US EPA Convenes Panel to Study ‘Boutique Fuels’
By Chris Baltimore
WASHINGTON — The U.S. Environmental Protection Agency on Thursday said it convened a taskforce with state governors to study the effects of "boutique" gasoline blends which are contributing to fuel shortages.
The EPA will submit a report to President George W. Bush in six to eight weeks which will review current requirements and lay out options for changing them, the agency said.
"This is the first step in addressing the President’s goal to streamline America’s fuel supply and distribution system," EPA administrator Stephen Johnson said in a statement.
Last week, Bush called on EPA to form the taskforce as part of a plan to reduce gasoline prices that have soared above $3 a gallon in many U.S. cities.
"America now has an uncoordinated and overly complex set of fuel rules. And when you have an uncoordinated, overly complex set of fuel rules, it tends to cause the price to go up," Bush said last week.
About 15 states have their own clean fuel requirements, including California, which has some of the most stringent fuel rules in the nation.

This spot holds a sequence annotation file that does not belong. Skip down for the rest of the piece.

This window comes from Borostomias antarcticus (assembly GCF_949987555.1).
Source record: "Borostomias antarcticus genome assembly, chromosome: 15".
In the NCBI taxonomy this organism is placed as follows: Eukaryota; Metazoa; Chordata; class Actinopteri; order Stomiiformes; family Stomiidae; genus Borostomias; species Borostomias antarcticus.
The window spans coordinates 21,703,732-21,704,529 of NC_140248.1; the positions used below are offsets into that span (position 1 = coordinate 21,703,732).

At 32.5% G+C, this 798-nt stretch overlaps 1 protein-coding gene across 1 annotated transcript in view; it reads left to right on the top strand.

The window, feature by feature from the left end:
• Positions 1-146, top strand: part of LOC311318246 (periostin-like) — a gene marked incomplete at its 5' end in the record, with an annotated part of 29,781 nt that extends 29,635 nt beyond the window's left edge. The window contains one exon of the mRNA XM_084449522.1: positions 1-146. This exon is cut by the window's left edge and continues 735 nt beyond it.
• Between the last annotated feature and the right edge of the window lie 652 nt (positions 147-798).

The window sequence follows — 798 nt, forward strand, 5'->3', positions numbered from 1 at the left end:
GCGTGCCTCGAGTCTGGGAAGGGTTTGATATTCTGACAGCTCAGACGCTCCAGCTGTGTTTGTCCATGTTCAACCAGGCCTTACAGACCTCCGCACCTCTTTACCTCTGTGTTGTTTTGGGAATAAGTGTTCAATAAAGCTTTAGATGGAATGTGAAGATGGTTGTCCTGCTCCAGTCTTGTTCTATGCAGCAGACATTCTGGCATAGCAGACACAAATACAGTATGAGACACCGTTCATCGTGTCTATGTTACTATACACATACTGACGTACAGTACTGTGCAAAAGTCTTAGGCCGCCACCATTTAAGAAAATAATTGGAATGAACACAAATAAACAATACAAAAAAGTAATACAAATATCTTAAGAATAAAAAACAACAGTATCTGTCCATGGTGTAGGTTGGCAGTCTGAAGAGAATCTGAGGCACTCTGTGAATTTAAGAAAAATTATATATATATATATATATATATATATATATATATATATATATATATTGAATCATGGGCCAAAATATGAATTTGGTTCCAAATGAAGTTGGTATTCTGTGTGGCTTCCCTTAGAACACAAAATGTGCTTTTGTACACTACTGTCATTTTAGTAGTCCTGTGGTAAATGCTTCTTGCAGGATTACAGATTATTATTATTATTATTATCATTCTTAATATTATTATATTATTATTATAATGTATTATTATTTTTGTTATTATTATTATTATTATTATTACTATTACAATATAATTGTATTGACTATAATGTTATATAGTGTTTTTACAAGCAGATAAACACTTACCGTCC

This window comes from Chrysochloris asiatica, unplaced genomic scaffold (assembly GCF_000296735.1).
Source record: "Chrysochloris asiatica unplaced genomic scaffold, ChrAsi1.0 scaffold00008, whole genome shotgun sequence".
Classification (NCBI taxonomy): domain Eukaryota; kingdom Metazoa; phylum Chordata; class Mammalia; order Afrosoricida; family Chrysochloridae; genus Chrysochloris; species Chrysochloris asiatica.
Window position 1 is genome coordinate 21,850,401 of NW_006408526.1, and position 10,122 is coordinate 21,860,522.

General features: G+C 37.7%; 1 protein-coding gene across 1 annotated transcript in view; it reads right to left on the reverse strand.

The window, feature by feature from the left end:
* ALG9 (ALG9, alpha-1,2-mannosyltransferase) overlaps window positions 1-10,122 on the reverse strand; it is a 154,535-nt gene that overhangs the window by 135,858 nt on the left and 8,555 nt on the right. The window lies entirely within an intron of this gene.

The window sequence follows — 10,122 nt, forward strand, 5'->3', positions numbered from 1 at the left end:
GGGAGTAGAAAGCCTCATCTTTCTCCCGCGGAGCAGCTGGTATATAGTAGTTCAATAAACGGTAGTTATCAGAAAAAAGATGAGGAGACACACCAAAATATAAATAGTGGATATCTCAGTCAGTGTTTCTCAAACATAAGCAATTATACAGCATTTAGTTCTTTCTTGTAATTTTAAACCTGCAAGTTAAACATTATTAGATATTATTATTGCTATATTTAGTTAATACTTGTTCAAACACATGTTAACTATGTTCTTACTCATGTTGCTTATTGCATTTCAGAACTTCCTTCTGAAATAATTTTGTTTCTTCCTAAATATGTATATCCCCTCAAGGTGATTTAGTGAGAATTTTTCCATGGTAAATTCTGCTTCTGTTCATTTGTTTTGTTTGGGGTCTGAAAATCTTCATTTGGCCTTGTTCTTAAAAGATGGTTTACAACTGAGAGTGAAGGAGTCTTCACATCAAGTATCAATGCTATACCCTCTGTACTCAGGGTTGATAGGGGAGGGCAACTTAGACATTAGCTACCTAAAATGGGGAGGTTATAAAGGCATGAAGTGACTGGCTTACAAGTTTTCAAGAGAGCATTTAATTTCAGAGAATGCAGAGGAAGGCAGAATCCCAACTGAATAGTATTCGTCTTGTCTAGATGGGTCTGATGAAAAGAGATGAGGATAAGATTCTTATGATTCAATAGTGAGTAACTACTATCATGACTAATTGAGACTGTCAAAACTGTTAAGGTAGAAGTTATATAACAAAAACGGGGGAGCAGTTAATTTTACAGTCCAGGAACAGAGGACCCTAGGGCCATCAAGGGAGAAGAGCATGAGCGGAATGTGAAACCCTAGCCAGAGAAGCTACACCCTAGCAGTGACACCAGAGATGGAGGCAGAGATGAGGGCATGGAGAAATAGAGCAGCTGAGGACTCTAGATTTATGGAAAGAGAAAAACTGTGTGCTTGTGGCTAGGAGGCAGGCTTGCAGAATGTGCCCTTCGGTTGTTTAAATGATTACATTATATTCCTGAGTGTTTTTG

Federal programs requiring reformulated gasoline and other special fuel mixes account for six different fuel blends, and state fuel programs require another nine, according to the EPA’s website.
The EPA said such blending requirements add from 0.3 cents to 3 cents per gallon to gasoline prices.
"However, these unique fuels may present serious challenges to the fuel distribution system and, especially in times of disruption, may have the potential to result in local supply shortages," the agency said in a news release.
In a related move, the EPA on Friday will officially remove a requirement that reformulated gasoline must contain 2 percent oxygenates as required by energy legislation signed into law last year.